Fitbit Inc (FIT) Stock CRUSHED Despite Q3 Beat

Shares of the wearable fitness tracking company Fitbit (FIT) got hammered in after-hours trading on Monday, as the proposal for a secondary offering didn’t bode well with investors.

FIT, fitbit stock, fitbitFIT stock fell as much as 8% in afternoon trading.

Before yesterday’s Q3 report, Fitbit stock was having quite the year. After roaring 50% higher on its IPO day, shares continued to advance, and were up another 37% through Monday’s close.

It was a somewhat rare scene of events, given how thoroughly FIT stock topped on both earnings and revenue expectations. But the secondary offering — as well as the company’s intention to lift a lock-up period on 2.3 million shares held by insiders and consultants — was too much to bear.

FIT Stock Delivers Decisive Q3 Beats …

Before getting too technical, let’s look at Fitbit’s raw numbers, which were incredible, as I suspected.

FIT posted adjusted earnings of 24 cents per share in the third quarter, cruising past the consensus 10-cent estimate. Revenue also walloped expectations, clocking in at $409 million — a 168% year-over-year growth rate and well above the $350 million analysts expected.

I noted late last week that the $350 million figure seemed a little light given previous quarterly trends and a perceived conservative bias from management’s guidance. Also …

“Despite a lack of big gift-giving holidays in Q3, corporate wellness initiatives should provide some degree of sales boost. Target (TGT), for example, is offering Fitbits to 335,000 employees in an effort to keep employees healthy. Bank of America (BAC) and Time Warner (TWX) also have corporate accounts with Fitbit.”

Fitbit remains on track for solid growth with these larger accounts: The company added more than 20 new corporate wellness customers in the last four months alone.

It also guided for fourth-quarter adjusted EPS between 20 cents and 25 cents per share on revenue between $620 million and $650 million, again well above the 20 cents and $589.7 million consensus estimates.

By all means, if the company hadn’t done anything else, FIT stock would be soaring.

… And Promptly Announces Secondary Offering

Instead, management took the good news as an opportunity to announce a secondary offering of 21 million shares — 14 million from insiders and 7 million from the company itself. Shake Shack (SHAK) pulled a similar move a few months back when it announced a secondary offering of its own, only in that situation, the funds just went to fat-cat insiders, not SHAK itself.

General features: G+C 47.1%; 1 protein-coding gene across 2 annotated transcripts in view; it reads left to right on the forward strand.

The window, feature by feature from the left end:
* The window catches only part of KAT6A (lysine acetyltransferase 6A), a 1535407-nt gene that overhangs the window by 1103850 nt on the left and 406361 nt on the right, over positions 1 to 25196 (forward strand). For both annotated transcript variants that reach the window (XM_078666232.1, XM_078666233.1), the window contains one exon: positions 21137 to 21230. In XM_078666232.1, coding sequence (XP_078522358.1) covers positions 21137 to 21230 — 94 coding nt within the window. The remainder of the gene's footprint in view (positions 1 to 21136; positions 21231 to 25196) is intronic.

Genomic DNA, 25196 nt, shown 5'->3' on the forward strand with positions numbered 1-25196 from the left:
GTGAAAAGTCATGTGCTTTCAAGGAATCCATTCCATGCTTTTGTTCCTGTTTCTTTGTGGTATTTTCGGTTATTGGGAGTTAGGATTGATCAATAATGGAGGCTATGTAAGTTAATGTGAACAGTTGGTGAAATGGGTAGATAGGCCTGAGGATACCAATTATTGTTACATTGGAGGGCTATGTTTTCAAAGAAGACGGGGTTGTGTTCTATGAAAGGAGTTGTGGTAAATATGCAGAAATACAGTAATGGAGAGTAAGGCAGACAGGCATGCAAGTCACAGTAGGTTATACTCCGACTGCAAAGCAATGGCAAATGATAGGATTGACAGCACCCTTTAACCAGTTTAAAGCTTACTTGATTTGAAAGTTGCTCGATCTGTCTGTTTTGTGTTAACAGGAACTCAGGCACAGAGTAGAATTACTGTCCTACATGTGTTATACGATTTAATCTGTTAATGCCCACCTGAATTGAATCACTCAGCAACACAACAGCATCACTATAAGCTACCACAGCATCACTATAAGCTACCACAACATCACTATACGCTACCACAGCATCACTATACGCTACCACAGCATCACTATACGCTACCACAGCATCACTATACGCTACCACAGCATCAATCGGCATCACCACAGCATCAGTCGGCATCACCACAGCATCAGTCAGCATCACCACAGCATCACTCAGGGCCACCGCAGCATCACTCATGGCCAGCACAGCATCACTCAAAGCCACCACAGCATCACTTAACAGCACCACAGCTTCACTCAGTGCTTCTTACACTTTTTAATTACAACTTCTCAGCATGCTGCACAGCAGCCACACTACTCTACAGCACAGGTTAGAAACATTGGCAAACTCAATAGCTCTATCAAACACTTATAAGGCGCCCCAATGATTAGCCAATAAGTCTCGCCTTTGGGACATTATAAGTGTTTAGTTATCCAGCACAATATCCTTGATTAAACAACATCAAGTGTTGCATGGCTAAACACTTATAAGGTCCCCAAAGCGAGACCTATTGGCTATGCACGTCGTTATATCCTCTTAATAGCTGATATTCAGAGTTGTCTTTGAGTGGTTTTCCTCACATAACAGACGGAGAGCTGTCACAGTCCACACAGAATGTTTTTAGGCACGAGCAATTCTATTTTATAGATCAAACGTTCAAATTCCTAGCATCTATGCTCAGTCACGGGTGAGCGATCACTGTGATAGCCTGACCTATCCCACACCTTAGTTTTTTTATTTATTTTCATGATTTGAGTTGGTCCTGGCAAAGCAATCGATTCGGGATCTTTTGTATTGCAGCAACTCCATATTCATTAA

While you never like to see more shares flood the market, at least FIT will be able to raise more funds to put toward the company’s growth. The company said that money would be used for a variety of costs, from general and administrative to research and development and marketing.

What is a little odd is the company’s decision to lift the lock-up period on 2.3 million shares for insiders and consultants. This is unusual, but the rationale behind the move is sound: Fitbit is giving liquidity to employees and partners before the quarter-end blackout period, which prohibits them from selling during peak holiday sales periods through the release of fourth-quarter earnings.

The lock-up period would have ended on Dec. 14.

With the market for wearable devices continuing to grow at a breakneck pace, I don’t find the secondary offering and lock-up lift too offensive. I’ve been a FIT stock owner since the day it went public, and continue to see the breakneck growth that I invested in to begin with.

Unless dilution gets out of control down the road, and until sales growth starts to wane substantially, I think Fitbit stock is still a compelling buy — especially on the dip.

As of this writing, John Divine was long FIT stock. You can follow him on Twitter at @divinebizkid or email him at editor@investorplace.com.

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